-----In 2004 we bought a falling-down house and 30 acres. This blog documents our progress-----

Saturday, September 15, 2007

rescuing 3 darling hens

September 15th was a very eventful day in the lives of 3 chickens. (Well, actually about 500 chickens in total, but we were only involved in the rescue of 3). It's the day they were rescued from a battery farm and rehomed as pets.

The Battery Farm Welfare Trust runs an adoption service, they have a deal with friendly battery farmers around the country where instead of sending them to be slaughtered after the first year of laying, the farmers allow the Trust to adopt as many as they can handle. The lucky rescuees are then adopted by people around the country as backyard pets. It's entirely run by volunteers and so far this year they've rehomed nearly 20,000 hens. A drop in the ocean but a hell of a lot better than nothing.

The way it works is that you put your name on a waiting list. Yes, we waited 3 months, there was such demand. At last the big day arrived. On Saturday 15th the rescue people collected hundreds of lucky hens in the morning from a nearby farm... gave them all health checks and claw trimmings, ready for everyone to converge in the afternoon to collect their new little ones.

When we arrived the remaining chickens were waiting in playpens on the lawn:
Adoption day

It was nearly 2 hours drive home, so we used the bunny travel boxes and borrowed a third from the vet. Lined each with paper and straw and got them tucked into the backseat. They were model passengers!

Adoption day Adoption day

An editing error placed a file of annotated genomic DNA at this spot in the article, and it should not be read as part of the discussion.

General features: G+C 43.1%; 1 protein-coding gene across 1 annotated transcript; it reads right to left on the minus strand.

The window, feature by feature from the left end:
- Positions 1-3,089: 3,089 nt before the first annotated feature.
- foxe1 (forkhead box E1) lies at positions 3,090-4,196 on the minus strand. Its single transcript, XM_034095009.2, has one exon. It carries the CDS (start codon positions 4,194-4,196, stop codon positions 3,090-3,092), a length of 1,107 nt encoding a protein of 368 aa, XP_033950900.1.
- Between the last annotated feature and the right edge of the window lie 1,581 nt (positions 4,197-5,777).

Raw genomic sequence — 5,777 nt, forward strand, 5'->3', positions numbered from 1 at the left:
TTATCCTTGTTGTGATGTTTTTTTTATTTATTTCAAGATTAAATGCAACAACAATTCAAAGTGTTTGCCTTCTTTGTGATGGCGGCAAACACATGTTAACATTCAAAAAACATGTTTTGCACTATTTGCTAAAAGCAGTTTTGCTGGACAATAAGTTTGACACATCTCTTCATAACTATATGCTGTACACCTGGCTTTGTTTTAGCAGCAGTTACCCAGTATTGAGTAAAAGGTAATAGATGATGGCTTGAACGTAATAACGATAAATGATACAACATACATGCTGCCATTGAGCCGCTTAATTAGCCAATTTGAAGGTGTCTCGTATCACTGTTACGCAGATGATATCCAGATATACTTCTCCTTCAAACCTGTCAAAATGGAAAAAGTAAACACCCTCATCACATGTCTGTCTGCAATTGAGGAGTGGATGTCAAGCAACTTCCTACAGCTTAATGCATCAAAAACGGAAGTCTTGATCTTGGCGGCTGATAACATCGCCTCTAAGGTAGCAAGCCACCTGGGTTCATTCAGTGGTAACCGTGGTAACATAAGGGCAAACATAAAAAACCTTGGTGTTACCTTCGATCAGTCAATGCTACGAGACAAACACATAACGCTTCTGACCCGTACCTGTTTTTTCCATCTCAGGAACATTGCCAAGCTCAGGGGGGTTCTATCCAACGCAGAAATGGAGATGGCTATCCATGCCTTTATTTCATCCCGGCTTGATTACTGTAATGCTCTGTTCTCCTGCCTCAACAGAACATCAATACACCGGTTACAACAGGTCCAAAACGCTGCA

To give them time to recover, we put them in the old Omlet house - within sight of C2 and Little Miss in the new cube, but separate. We let them climb out of their travel boxes in their own time, although a few nudges to get them facing the right direction were required.

pippia on her first day pippia and frenchie on arriving

To begin they just stood there, then tentatively began to walk around. We have a lot of wild birds in our garden and so they spent a lot of time looking up, enthralled.
pippia seeing the sky for the first time

They also loved the grass. It was so moving to see them attempting to scratch. They'd never done it before but clearly their instincts told them they should. Chickens have a particular way of scratching - a kind of 2 step scratch then step back to see what they've uncovered. It's very rhythmical and every chicken I'd seen did it - except these guys... they were so uncoordinated. Poor little Frenchie (so named because of her huge comb looking like a beret when she's standing upright) especially had trouble, she nearly fell over once when she tried to scratch with both legs at the same time!

frenchie on first day